Brave New Trimester

Feb. 6 - Today is a major milestone for our little bean. Today we enter the second trimester.

According to The Literature, our bean is now the size of a peach. This is annoying, in that we've been calling it "the bean" ever since we were informed it was the size of a bean several weeks ago and I don't want to get into sliding-scale naming conventions—to go from "the peach" to "the apple," to "the pear," "the orange," "the grapefruit," "the really big grapefruit," "the canteloupe," "the medium honeydew melon," and so on. It would be confusing and it would make me hungry. So the bean remains the bean.

At the stage in its development, our bean is growing teeth, the eyes are moving closer together, and the ears are taking their appropriate place on the side of the head. Its external genitalia have developed to a recognizable point. The DMG's clothes are getting a little snug—her bras are approaching the bursting point.

She's beginning to show. Not so much that strangers would notice, unless she got nude for them, but enough that I can tell. For the first time in my life I'm dealing with a woman who wants me to say, "Yes, honey, you're looking a little fatter."

The cherubim (my two nieces) have chimed in with their own suggestions for names. The six-year-old likes Christopher, Benjamin, and Karl for a boy, or Gabrielle (her own middle name), Jennifer, and Kelly for a girl. The four-year-old pushed the envelope a little more aggressively. For girls, she recommends Rose, Care Bear, Nosespray, and Go Go Girl. For boys, she likes Bumblebee, Handprint, and Legoman.

I wonder what the Danish Naming Authority would have to say about Legoman Handprint Nagan?

* * *

I managed to make it through poker night without too much whiskey, which enabled me to accompany the DMG to the bank to apply for our "security deposit loan" without my smelling like an old distillery.

(I don't seem to play as well without whiskey. Or maybe I don't play well at all but mind it less with whiskey.)

Anyway, I've been fighting off a cold or flu or something for a while and it finally broke out in full force this morning. While the DMG and the bank officer went on and on in Danish about our loan application, I sniffled and sneezed and coughed and tried to look intelligent. I was self conscious about all the sniffling because I thought maybe the loan officer would think I'd been doing coke or something. ("He comes in reeking of whiskey one morning, then three days later he comes in with the Peruvian sniffles!")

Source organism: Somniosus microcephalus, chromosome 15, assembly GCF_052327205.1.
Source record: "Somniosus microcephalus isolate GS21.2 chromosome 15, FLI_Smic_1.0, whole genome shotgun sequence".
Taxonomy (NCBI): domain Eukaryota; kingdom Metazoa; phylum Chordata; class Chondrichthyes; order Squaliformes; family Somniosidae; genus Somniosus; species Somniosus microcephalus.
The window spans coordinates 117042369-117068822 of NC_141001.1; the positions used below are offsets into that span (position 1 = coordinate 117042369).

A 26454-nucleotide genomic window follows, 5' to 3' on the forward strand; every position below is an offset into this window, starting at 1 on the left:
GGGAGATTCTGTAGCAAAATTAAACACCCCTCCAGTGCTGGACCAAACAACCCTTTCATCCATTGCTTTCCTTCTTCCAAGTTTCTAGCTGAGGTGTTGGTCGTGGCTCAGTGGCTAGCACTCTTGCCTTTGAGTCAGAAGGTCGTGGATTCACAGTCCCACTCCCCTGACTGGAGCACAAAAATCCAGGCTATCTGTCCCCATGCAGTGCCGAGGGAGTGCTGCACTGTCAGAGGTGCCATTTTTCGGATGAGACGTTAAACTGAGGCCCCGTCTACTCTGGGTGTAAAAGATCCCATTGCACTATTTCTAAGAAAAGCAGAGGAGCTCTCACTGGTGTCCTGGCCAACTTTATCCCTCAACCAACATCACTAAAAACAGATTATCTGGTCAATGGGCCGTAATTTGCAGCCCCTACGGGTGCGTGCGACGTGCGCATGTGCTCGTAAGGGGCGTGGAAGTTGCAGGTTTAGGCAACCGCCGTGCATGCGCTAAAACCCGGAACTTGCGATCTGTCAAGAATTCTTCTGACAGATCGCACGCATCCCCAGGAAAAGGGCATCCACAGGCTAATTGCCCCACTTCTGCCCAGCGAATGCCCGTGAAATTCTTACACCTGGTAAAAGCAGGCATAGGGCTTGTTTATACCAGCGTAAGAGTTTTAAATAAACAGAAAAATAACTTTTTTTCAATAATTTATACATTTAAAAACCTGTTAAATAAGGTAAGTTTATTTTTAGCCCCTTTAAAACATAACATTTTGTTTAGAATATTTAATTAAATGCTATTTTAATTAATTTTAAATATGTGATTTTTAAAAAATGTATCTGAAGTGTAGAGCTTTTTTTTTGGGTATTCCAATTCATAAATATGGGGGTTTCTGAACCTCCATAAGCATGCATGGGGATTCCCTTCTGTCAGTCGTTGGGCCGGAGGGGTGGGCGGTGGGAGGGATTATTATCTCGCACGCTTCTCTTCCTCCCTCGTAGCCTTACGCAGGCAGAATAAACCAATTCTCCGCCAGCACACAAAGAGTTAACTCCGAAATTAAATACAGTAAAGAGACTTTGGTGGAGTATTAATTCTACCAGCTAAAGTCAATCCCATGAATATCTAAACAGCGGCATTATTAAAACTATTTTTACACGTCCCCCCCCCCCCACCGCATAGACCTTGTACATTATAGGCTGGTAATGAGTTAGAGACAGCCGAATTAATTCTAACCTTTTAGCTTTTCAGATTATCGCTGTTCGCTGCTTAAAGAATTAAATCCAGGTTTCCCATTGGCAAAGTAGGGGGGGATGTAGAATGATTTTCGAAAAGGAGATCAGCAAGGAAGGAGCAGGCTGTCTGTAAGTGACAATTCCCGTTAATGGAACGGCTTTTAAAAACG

It looks like the loan's going to go through, so either she gave me the benefit of the doubt or she needs a connection.

* * *

Today (the 6th) is exactly halfway between the winter solstice and spring equinox, which is the scientifically correct way of saying it's the middle of fucking winter. Bottoms up: it only gets better from here.

(Except, of course, in the Southern Hemisphere, where it only gets worse, which might have something to do with why it's Waitangi Day down there...)

* * *

What's Waitangi Day, you ask? It's a New Zealand holiday to commemmorate the February 6, 1840 signing of "The Treaty of Waitangi" by representatives of the British Crown and leading Maori chiefs in Waitangi. The treaty preserved many Maori rights while making New Zealand a British Colony.

Given the confused and confusing state of things, the Moron's Almanac recommends that America join her Kiwi friends in celebrating Waitangi Day. There's no particular logic to this, but it's fun to say "Happy Waitangi Day." We could all wear funny hats and buy each other Waitangi presents.

Sound silly?